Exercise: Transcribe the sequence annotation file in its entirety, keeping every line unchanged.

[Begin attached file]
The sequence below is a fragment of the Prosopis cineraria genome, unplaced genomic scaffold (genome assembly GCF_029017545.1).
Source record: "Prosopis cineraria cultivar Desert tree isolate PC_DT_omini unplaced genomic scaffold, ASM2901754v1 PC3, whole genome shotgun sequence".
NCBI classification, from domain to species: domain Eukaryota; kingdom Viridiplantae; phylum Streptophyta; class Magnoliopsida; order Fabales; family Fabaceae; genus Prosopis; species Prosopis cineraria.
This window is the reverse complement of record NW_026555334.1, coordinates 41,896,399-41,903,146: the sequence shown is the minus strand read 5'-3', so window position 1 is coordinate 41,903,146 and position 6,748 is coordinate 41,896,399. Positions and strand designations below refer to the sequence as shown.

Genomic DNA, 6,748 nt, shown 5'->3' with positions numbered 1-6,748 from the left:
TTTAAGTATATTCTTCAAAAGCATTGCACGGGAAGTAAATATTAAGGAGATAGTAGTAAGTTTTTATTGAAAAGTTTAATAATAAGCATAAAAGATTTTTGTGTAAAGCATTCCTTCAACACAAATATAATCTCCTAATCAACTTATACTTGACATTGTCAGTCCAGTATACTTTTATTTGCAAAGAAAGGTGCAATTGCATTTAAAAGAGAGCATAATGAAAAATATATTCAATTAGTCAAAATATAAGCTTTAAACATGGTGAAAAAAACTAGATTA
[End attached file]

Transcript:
The sequence below is a fragment of the Prosopis cineraria genome, unplaced genomic scaffold (genome assembly GCF_029017545.1).
Source record: "Prosopis cineraria cultivar Desert tree isolate PC_DT_omini unplaced genomic scaffold, ASM2901754v1 PC3, whole genome shotgun sequence".
NCBI classification, from domain to species: domain Eukaryota; kingdom Viridiplantae; phylum Streptophyta; class Magnoliopsida; order Fabales; family Fabaceae; genus Prosopis; species Prosopis cineraria.
This window is the reverse complement of record NW_026555334.1, coordinates 41,896,399-41,903,146: the sequence shown is the minus strand read 5'-3', so window position 1 is coordinate 41,903,146 and position 6,748 is coordinate 41,896,399. Positions and strand designations below refer to the sequence as shown.

Genomic DNA, 6,748 nt, shown 5'->3' with positions numbered 1-6,748 from the left:
TTTAAGTATATTCTTCAAAAGCATTGCACGGGAAGTAAATATTAAGGAGATAGTAGTAAGTTTTTATTGAAAAGTTTAATAATAAGCATAAAAGATTTTTGTGTAAAGCATTCCTTCAACACAAATATAATCTCCTAATCAACTTATACTTGACATTGTCAGTCCAGTATACTTTTATTTGCAAAGAAAGGTGCAATTGCATTTAAAAGAGAGCATAATGAAAAATATATTCAATTAGTCAAAATATAAGCTTTAAACATGGTGAAAAAAACTAGATTA